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Often, I find myself preaching to the choir with regard to urban mission--these folks don’t need convincing that urban mission is an important and urgent agenda item for the Church and we need to do all we can to learn about urban mission if the Church is to be faithful to God’s mission.

But others will need more convincing. “I won’t be moving into the city to live and minister there; my role is a pastor in a suburban church or a small town context. Why should I care about urban mission? My plate is overflowing as it is.” I will try to speak to them through this series of blog posts. If you are the choir, perhaps you will be find these posts useful as points of apologetics for urban mission. (You can find the first post here, and the second post here.)

Micah’s well-known charge that sums up the duty of the faithful lists three commands: “To do justice, to love mercy, and to walk humbly with your God.” (Micah 6:8) This charge corresponds to the two greatest commands--to love God and to love neighbor. Loving neighbor, then, is not mere sentimentality nor random acts of kindness. Rather, love for neighbor specifically translates to the doing of justice and the practicing of mercy. In other words, justice and mercy is essential to Christian discipleship, not peripheral.

Urban mission has traditionally led the way for the Church in the area of justice and mercy. We can think of William Booth and his Salvation Army, which found its reason for being in the great social needs and sufferings found in the British cities during the Industrial Revolution. We can think of John Calvin’s ministry in the city of Geneva to lead relief efforts for the masses of wartime refugees and Thomas Chalmer’s leadership of diaconal ministry in the city of Glasgow. We can think of Mother Teresa in the slums of Calcutta and John Perkins in Mendenhall and Jackson, Mississippi. We could go on. The point is, ministry in the city has often pioneered justice and mercy efforts to love neighbor in tangible and strategic ways, and the field of urban mission has therefore much to teach the Church in this regard.

There is much to say as a follow-up, but for the sake of this post, I will briefly mention three thoughts:

One, the density of the city brings God’s people into much closer and more direct contact with human suffering and structures of injustice. Pastors in suburban and exurban communities regularly express how people who are struggling with poverty and lack of basic needs are often very hard to find in their communities. This does not mean poverty does not exist in the suburbs; it is however often invisible there to those in more privileged circumstances.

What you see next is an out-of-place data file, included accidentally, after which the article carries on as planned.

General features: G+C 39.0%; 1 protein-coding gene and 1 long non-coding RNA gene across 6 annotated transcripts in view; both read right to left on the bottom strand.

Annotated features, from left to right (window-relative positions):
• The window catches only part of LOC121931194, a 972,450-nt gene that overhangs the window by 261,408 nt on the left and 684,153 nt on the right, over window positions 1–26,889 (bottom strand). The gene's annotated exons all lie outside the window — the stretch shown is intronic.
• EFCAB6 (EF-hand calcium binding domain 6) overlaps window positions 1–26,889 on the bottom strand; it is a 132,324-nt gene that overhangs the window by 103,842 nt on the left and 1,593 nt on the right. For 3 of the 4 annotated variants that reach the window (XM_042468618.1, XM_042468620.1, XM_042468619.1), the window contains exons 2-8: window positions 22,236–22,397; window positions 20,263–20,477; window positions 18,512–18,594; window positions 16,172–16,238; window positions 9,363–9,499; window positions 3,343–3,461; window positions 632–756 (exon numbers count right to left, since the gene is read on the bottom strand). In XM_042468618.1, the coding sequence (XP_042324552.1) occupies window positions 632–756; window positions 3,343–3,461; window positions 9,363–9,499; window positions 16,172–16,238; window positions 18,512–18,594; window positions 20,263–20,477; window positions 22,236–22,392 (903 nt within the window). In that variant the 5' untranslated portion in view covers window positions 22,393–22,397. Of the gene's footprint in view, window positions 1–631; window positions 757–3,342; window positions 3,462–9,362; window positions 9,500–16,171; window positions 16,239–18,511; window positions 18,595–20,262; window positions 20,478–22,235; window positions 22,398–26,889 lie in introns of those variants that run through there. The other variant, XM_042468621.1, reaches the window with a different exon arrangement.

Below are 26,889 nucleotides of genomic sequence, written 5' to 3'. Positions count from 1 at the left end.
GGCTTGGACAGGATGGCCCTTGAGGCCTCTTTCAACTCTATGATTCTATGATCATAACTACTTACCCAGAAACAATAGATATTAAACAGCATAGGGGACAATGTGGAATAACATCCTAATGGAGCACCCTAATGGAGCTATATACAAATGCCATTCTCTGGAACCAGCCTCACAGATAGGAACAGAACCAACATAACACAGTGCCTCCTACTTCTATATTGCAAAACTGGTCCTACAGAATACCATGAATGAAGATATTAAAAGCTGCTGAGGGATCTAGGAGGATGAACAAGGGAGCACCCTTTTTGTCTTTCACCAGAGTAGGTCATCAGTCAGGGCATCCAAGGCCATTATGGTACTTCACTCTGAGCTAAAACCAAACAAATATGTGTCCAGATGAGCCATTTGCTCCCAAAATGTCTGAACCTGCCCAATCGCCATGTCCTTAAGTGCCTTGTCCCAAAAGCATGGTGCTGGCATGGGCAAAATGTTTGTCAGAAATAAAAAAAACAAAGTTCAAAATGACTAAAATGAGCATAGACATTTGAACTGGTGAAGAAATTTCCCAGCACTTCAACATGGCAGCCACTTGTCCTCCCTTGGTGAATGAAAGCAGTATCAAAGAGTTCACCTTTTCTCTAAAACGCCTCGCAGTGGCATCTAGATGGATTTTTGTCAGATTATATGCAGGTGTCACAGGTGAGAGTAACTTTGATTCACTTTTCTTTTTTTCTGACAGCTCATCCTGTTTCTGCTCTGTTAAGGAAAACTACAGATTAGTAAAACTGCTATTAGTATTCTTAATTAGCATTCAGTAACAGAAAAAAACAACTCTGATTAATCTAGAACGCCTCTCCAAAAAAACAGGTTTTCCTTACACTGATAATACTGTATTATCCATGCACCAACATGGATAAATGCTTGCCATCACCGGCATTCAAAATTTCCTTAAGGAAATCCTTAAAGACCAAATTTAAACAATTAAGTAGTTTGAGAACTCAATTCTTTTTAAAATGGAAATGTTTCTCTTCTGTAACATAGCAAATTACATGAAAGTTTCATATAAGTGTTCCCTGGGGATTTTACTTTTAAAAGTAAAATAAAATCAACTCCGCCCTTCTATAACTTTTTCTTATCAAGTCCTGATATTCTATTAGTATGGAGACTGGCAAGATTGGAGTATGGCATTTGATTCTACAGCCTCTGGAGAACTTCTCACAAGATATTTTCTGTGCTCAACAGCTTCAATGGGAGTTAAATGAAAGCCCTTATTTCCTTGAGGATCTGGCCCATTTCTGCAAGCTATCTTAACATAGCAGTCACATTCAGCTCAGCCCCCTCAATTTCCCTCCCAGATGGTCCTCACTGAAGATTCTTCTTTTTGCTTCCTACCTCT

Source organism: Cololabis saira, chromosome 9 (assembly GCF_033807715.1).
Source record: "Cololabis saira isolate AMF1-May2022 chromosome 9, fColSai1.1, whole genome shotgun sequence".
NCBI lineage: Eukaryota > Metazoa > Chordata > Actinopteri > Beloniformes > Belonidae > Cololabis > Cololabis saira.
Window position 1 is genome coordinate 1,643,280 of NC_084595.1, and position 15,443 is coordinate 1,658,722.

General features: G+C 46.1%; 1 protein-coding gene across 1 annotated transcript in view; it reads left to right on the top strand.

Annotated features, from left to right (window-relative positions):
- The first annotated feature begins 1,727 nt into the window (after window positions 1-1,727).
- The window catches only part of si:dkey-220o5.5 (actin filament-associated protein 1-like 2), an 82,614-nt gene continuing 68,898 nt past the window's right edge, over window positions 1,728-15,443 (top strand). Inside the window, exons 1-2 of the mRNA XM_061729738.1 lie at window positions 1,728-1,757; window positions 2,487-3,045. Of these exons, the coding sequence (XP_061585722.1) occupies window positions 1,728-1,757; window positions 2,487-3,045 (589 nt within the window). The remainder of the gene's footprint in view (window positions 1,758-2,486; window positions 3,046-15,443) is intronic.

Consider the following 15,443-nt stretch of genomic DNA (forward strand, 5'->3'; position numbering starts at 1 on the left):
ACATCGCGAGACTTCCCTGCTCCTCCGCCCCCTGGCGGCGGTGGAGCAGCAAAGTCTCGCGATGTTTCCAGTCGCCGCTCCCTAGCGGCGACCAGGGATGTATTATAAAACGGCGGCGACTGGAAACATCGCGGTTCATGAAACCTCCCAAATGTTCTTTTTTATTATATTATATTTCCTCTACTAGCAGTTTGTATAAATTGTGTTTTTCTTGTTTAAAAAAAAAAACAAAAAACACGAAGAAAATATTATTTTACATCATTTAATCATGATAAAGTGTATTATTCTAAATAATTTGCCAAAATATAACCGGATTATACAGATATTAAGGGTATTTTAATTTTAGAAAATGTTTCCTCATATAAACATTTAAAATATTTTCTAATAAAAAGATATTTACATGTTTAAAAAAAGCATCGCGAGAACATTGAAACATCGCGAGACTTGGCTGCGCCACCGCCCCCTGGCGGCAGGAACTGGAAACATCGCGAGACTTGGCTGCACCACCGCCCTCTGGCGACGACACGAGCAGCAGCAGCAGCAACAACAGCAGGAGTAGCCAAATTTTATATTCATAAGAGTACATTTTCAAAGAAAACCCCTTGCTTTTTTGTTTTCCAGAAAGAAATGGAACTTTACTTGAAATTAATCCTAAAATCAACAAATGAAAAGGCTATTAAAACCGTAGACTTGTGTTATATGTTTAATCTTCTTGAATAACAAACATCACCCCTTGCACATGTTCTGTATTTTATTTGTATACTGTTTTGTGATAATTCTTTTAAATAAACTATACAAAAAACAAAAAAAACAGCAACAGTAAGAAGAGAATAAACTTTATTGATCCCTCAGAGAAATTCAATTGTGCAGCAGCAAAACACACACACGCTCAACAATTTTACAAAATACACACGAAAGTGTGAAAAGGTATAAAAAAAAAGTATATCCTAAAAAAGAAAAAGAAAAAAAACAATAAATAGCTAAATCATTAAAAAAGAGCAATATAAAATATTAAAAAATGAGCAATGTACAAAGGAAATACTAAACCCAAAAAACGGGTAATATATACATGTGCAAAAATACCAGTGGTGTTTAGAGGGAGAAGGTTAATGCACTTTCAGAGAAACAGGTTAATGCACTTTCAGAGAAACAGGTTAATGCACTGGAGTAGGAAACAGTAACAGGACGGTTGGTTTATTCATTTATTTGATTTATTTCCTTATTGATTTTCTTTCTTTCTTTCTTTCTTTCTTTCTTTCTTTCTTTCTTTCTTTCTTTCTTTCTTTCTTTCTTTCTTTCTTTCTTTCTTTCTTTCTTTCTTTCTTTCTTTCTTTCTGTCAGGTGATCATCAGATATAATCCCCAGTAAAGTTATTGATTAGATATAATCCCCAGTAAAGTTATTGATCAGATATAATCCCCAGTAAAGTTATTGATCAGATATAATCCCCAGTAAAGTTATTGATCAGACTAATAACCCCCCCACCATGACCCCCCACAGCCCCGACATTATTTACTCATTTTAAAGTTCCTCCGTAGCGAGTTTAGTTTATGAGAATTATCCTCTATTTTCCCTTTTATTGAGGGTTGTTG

This closer contact with communities of need is a necessity for Christian spirituality. It keeps the faith real. These urban communities are where the Church needs to be at, not primarily for the sake of those the Church is serving but for the Church’s own spiritual vitality. Mercy and justice need to be an ongoing Christian practice, not merely something you do elsewhere during a mission trip. Remember, to do justice and to love mercy is not optional or an add-on to Christian discipleship; these are a daily lived reality in the kingdom of God.

Two, there is a surging interest in and activism surrounding social justice among young evangelicals, as evidenced at the recent Justice Conference. This is a welcome development in many ways; however, are the young activists drawing from and building on the experience and theology of older saints who have spent much time practicing and reflecting on justice? Sadly, the answer is often no. Evangelical churches who purport to be committed to the authority of Scripture have often withdrawn from the arenas of social justice. Without a thoroughgoing Christian tradition and theology of justice readily on hand, younger evangelicals may turn to what is more familiar in our culture--humanistic traditions of social justice that is devoid of a God-centered soul. This situation presents a challenge and an opportunity for Christian leaders to disciple a new generation in the faith; however, are they up to the task? Learning from urban mission’s rich trove of practical experience and theological reflection on justice and mercy, it seems to me, is a priority for everyone concerned about Christian discipleship in the 21st century.

Three, cities are where the cultural structures of economic, religious, and political institutions and networks are concentrated. These structures, or “powers,” can do much to foster a just and righteous society. But they are fallen, just as each individual human person is. Therefore they perpetuate grave injustices that rob the human community of life as God had intended for it. The field of urban mission is concerned with how the Church may engage these urban structures or powers for the sake of faithful witness to the coming kingdom of righteousness ruled by the just King. The question of how the Church ought to be salt and light in this urban world--how it will realize its world-formative vocation--is a vital and urgent one.

The call to do justice and love mercy requires a faithful theological reflection and thoughtful practice. The field of urban mission is an invaluable resource for the Church today.

(This is probably a good place for a commercial: I will be teaching an online course, “Justice & Mercy,” in the fall term. If you are interested in taking the class, please contact us. We will be exploring above themes and much more.)


Dr. Kyuboem Lee serves as a lecturer of Urban Mission at Biblical Seminary. He is the founding pastor of Germantown Hope Community Church in Philadelphia, and the General Editor for the Journal of Urban Mission (http://jofum.com).

 

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